The genie is out of the bottle; the toothpaste is out of the tube regarding digital piracy. It’s not going away, so the smart move would be to focus or re-focus on providing content people want to those who are willing to pay for it. Those aren’t lost sales- they were never going to be sales. If what you offer with your product or service is good, people will throw their money at it. Innovate or die

Wendy Cockcroft (user link) says:

Re: Re: User tracking

That’s because the market isn’t actually free and the people don’t know or care enough to organise and campaign to sort this out.

If a concerted campaign can derail SOPA or ACTA or the alleged healthcare reforms, it can sort out messes like this. Bad actors rely on campaign fatigue so we’ve got to keep on raising awareness and contacting our representatives.

Anonymous Anonymous Coward (profile) says:

Creative engineering

The only way to ensure compliance would be to craft an organization tasked with tracking individual users as they float between ISPs

Those of us that live in the real world know that an IP address does not equal an individual person. So how the hell is this ‘crafted organization’ going to track individuals? Mind melds?

Network/computer security is so lax that I find it hard to believe that anyone could prove that anyone else guilty of copyright infringement, even if they had the accused’s hard drive. How would they ‘prove’ that it wasn’t a hacker?

The above premise assumes (dangerous I know) that the judge doesn’t sleep through a hearing and that the defense lawyers have some reasonable ability.

Anonymous Coward says:

Re: Creative engineering

Those of us that live in the real world know that an IP address does not equal an individual person. So how the hell is this ‘crafted organization’ going to track individuals? Mind melds?

This really isn’t that hard, since the proponents aren’t particularly concerned with strict accuracy. Credit reporting agencies have been doing something similar for decades (and making quite a mess of it lately). Assumptions:

  • Accusation = guilt. No proof is required. It just gets in the way.
  • Activity from a given IP address is authorized by the subscriber who pays for service to that address. (Yes, I’m aware there are many ways this assumption can fall down. We’re hand-waiving away those details because they only matter if you care about being fair and just, which the proponents of this system do not.)
  • That subscriber has a unique offline identity, traceable to driver license / credit card / address.

Given these assumptions (only the last of which is generally even somewhat accurate in the real world), we can go from accusation against an IP address to accusation against a customer account number (the ISP’s logs should handle this easily). From the customer account number, we can then get the subscriber’s offline identity. We then blacklist that identity. New ISP signups check to see if the offline identity to be recorded for the new account is on the blacklist and act accordingly. This scheme probably violates the typical person’s expectations of privacy and reasonable process, and may violate a few privacy laws, but it’s technically straightforward to implement.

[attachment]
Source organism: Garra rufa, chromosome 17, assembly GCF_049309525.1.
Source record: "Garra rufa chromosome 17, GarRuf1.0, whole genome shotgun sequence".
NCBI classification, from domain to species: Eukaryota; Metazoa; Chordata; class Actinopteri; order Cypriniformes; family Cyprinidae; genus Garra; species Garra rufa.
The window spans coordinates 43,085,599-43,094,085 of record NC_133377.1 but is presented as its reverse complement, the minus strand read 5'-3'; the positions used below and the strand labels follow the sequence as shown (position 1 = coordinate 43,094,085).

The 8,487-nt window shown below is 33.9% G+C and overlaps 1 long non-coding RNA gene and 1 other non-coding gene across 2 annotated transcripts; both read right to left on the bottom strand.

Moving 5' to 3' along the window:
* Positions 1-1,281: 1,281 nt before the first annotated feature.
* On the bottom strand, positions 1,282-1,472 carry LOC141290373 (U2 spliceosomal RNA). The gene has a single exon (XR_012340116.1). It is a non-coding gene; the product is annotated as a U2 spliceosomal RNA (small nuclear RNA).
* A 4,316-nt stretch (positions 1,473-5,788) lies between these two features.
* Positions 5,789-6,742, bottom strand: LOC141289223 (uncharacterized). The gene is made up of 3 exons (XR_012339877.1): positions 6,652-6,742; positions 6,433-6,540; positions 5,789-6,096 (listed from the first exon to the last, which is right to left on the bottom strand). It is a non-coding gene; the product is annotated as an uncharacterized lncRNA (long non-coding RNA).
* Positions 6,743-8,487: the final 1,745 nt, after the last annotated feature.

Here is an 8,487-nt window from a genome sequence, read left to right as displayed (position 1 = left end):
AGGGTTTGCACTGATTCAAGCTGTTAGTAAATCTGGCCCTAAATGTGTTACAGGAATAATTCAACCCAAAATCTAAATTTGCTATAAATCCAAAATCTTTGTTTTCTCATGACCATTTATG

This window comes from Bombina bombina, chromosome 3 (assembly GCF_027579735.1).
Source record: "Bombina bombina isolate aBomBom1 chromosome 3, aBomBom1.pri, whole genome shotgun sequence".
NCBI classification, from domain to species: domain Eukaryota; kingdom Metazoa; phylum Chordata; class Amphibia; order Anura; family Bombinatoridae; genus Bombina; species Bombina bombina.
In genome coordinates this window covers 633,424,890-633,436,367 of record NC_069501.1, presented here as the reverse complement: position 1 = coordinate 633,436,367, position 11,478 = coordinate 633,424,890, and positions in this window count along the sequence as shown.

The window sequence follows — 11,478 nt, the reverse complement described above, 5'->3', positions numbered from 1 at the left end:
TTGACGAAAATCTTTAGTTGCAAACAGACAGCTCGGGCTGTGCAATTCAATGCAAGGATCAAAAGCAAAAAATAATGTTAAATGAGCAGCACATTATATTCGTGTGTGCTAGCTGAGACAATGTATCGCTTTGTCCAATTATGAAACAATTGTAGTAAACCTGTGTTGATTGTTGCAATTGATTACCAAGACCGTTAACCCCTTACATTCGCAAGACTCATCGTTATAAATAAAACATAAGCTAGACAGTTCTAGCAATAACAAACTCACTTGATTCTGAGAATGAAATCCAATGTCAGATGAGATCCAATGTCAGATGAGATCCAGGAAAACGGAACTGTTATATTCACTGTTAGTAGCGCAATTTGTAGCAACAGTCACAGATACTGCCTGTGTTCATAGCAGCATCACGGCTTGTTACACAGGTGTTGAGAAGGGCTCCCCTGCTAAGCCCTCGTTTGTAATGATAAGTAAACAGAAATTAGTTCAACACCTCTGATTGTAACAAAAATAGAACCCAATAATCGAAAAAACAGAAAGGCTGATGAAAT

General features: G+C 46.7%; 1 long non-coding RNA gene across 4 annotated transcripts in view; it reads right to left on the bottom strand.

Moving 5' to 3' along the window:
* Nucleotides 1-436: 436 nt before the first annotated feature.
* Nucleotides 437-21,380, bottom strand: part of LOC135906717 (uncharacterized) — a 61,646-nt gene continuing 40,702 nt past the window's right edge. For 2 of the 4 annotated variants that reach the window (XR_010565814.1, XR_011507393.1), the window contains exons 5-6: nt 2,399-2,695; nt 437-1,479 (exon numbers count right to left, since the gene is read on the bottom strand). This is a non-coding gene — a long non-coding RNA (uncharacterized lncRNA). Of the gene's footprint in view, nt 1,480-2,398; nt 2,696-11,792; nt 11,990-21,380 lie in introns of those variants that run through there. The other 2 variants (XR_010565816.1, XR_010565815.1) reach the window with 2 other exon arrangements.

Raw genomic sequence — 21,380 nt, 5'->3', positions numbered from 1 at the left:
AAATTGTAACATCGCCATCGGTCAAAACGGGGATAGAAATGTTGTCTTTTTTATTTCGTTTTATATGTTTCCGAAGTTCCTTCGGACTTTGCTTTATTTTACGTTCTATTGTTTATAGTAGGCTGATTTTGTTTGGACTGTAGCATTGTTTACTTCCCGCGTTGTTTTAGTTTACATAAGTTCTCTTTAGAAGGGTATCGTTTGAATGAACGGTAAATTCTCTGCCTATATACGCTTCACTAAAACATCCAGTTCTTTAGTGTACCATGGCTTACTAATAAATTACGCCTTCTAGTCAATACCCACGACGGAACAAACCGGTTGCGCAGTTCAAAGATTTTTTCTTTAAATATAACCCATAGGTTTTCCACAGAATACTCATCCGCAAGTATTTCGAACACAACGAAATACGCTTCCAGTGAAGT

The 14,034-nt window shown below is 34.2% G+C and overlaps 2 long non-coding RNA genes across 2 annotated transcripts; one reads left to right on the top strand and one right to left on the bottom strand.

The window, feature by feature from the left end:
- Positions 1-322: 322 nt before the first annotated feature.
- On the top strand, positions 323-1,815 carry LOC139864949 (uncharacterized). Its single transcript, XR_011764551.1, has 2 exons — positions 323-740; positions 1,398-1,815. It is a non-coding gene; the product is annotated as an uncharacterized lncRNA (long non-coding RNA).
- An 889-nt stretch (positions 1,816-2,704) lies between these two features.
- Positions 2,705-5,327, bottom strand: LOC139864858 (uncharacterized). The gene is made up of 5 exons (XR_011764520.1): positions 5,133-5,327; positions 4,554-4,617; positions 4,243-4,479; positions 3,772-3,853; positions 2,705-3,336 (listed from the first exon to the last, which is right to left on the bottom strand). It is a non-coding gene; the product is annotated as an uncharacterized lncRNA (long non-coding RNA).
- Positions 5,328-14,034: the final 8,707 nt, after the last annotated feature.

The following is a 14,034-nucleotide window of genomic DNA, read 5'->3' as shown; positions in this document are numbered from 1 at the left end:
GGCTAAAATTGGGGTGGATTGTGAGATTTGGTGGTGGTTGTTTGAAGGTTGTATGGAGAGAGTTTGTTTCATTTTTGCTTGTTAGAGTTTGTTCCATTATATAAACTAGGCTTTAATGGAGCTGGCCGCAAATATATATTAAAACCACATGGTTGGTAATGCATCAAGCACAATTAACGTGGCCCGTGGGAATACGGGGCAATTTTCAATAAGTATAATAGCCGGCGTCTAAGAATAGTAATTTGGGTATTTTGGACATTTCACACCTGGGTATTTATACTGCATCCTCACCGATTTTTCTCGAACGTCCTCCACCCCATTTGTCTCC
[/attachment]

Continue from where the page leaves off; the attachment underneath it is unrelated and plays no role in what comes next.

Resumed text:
Marty McFly says:

You misunderstand

“Dead” means that the MPAA and RIAA have stopped lobbying for it (and arm-twisting). It’s no longer a national corporate campaign.

But Rightscorp and the other little bottom feeders will continue to threaten to sue under DMCA if ISPs refuse to “remove the infringing content”, and they interpret that to mean disconnecting customers who torrent.

Those lawsuits can be lucrative and the ISPs are unlikely to prevail in court.

This isn’t like legislation being “dead”. When legislation dies, it’s ineffective. This is a PR(opaganda) campaign, and when those die, business continues as usual.

That Anonymous Coward (profile) says:

Judge Liam O’Grady really needs to be taken to task.

His idiotic ruling is based on accepting someone saying that’s a thief and throwing them in jail.

No one can explain how the magic black box works, hell they even deleted code rather than turn it over to be audited.
No one can explain how the name on the bill became responsible for everything done on the IP assigned to them.
No one can explain how form letters with no legal basis or adjudication become evidence of a crime.

IP is our most valuable asset, it keeps bottomfeeders employed extracting cash from the economy while making things worse for all sides.

Someone shouldn’t have to explain to a judge that chicken little screaming the sky is falling, was not actual evidence & shouldn’t be treated as legally binding upon a 3rd party without due process.

Anonymous Coward says:

So the system is down but absolutely nothing is changed. It’s almost as if we didn’t need any more infrastructure for copyright law to be enforced, or waste any money on doing so if the judges and law firms and settlement chasers are going to do it anyway.

It’s also almost as if those pushing for the six strikes system were completely full of it…

Anonymous Coward says:

But while six strikes is technically dead, that’s not apparently stopping participating ISPs like Verizon, Comcast and Time Warner Cable (now Charter Spectrum) from continuing to threaten to disconnect users from the internet

Comcast owns NBCUniversal and is the world’s largest entertainment company, so that’s not surprising. Time Warner Cable apparently has no current connection to Time Warner, but it and Verizon would both benefit from scaring cord-cutters into reconnecting to the TV services they sell… not that the current government is actually going to recognize this as anticompetitive.